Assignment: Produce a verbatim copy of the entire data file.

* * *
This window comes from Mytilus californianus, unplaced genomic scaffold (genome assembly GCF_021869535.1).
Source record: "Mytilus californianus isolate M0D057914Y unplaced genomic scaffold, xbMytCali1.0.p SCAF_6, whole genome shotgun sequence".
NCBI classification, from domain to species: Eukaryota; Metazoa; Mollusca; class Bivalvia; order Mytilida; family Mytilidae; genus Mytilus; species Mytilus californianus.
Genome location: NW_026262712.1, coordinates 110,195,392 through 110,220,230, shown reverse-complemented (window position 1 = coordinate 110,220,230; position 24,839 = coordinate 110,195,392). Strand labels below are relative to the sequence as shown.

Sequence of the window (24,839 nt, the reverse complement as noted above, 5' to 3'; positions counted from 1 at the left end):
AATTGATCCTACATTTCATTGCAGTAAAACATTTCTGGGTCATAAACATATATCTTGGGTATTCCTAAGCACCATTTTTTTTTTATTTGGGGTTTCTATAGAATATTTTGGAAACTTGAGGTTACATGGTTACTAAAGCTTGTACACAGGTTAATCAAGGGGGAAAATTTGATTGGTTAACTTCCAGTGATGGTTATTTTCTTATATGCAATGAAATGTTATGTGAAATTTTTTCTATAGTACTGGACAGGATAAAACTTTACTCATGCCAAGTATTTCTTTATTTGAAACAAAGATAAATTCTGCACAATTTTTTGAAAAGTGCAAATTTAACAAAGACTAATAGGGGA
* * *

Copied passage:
This window comes from Mytilus californianus, unplaced genomic scaffold (genome assembly GCF_021869535.1).
Source record: "Mytilus californianus isolate M0D057914Y unplaced genomic scaffold, xbMytCali1.0.p SCAF_6, whole genome shotgun sequence".
NCBI classification, from domain to species: Eukaryota; Metazoa; Mollusca; class Bivalvia; order Mytilida; family Mytilidae; genus Mytilus; species Mytilus californianus.
Genome location: NW_026262712.1, coordinates 110,195,392 through 110,220,230, shown reverse-complemented (window position 1 = coordinate 110,220,230; position 24,839 = coordinate 110,195,392). Strand labels below are relative to the sequence as shown.

Sequence of the window (24,839 nt, the reverse complement as noted above, 5' to 3'; positions counted from 1 at the left end):
AATTGATCCTACATTTCATTGCAGTAAAACATTTCTGGGTCATAAACATATATCTTGGGTATTCCTAAGCACCATTTTTTTTTTATTTGGGGTTTCTATAGAATATTTTGGAAACTTGAGGTTACATGGTTACTAAAGCTTGTACACAGGTTAATCAAGGGGGAAAATTTGATTGGTTAACTTCCAGTGATGGTTATTTTCTTATATGCAATGAAATGTTATGTGAAATTTTTTCTATAGTACTGGACAGGATAAAACTTTACTCATGCCAAGTATTTCTTTATTTGAAACAAAGATAAATTCTGCACAATTTTTTGAAAAGTGCAAATTTAACAAAGACTAATAGGGGA